It doesn’t matter how nicely you wrap that gift. Except when it does.

A new study by a marketing researcher at Vanderbilt sheds light on the long-running argument you might be having with a partner or parent this time of year about how much effort you really need to put into wrapping all those gifts. 

It depends on how well you know the recipient, says Erick Mas, a postdoctoral scholar at the Owen Graduate School of Management. The study, Presentation Matters: The Effect of Wrapping Neatness on Gift Attitudes, is forthcoming in the Journal of Consumer Psychology

In a series of three experiments, Mas and his coauthors, Jessica Rixom and Brett Rixom of the University of Nevada – Reno, explored how wrapping neatness affected a recipient’s expectations about their gift. 

In the first experiment, participants, all of whom had previously stated that they were fans of a particular sports team and not fans of a rival team, received a real wrapped gift to keep. Half got gifts that were wrapped neatly while half received sloppily wrapped gifts. Half of each wrapping group received a mug with their preferred team’s logo on it, and to test whether the effect persisted even when the gift was undesirable, half received a mug with the rival’s logo on it. In both cases, the gifts were wrapped using the same blue paper and gold ribbon.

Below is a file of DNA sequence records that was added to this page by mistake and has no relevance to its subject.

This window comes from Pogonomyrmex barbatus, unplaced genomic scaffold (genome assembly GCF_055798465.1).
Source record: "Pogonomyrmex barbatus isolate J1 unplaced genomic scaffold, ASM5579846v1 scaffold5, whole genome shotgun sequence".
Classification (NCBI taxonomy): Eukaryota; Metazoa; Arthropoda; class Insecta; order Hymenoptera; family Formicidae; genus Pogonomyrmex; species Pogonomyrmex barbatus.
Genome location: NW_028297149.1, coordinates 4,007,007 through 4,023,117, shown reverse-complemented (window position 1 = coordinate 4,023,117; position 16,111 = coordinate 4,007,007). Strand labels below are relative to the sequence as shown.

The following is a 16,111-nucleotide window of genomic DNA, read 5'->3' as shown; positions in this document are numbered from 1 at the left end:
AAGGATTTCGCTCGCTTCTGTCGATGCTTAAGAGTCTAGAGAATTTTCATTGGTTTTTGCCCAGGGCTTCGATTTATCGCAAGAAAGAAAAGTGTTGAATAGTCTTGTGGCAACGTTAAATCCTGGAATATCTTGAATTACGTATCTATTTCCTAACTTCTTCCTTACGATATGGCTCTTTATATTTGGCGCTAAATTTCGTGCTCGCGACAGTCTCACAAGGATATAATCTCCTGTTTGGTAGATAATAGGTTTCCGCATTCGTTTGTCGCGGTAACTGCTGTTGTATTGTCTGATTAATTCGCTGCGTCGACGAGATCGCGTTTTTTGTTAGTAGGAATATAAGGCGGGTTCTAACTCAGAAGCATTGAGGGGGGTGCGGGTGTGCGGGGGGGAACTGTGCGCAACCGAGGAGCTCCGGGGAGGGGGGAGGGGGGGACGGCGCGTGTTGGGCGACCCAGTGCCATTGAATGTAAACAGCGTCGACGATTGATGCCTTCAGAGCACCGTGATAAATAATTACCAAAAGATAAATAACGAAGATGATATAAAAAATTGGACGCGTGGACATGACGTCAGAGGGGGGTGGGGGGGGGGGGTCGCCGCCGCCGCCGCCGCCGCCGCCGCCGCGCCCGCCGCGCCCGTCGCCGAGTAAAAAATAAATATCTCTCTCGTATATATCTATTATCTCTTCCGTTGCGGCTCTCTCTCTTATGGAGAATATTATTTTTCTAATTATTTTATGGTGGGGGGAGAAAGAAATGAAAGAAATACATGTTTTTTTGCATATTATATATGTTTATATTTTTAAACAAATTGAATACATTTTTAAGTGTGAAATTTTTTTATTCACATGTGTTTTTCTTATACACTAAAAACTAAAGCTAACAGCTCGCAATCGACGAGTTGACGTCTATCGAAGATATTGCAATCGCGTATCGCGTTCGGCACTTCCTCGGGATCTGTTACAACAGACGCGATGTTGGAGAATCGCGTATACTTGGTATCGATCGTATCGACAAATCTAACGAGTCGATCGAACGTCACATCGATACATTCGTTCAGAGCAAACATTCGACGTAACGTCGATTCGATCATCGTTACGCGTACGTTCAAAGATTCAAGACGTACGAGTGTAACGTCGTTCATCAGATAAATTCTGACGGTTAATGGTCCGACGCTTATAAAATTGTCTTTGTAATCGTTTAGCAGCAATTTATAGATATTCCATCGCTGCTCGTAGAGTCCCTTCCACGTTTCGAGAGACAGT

Whether the recipient got a mug they liked or not, the researchers found they were significantly more likely to appreciate their gift if it was sloppily wrapped, but less appreciative if the gift was neatly wrapped. This effect is what social scientists call expectation disconfirmation. “Neat wrapping leads the recipient to set high expectations that are hard for the gift to meet,” Mas explained. “On the other hand, sloppy wrapping leads to low expectations that are easily met or exceeded, giving the gift recipient a pleasant surprise.” 

In the second experiment, the researchers sought to dig down deeper into the disconfirmation theory by testing the impact of a neutral, generic gift. In this test, participants were presented with a pair of bland midrange earbuds. Again, they found the effect persisted: Sloppily wrapped earbuds were better-received than neatly wrapped ones. 

In the third experiment, the researchers tested whether the relationship between the giver and the recipient mattered by replicating the earbud experiment while asking participants to imagine the giver was either a close friend or an acquaintance. Interestingly, the disconfirmation effect persisted in the friend condition, but the researchers observed the opposite when the giver was described as an acquaintance. 

“In the case of an acquaintance, we’re seeing a kind of spillover effect where the recipient assimilates the giftwrap into their evaluation of the gift itself,” said Mas. “When we don’t know very much about the other person, we may rely more on the giftwrapping quality as a cue about how they value the relationship.” 

The takeaway, Mas said, is that this holiday season, you might want to take extra care wrapping those trinkets for acquaintances like neighbors and coworkers, and not worry so much about those gifts for your close friends and family.

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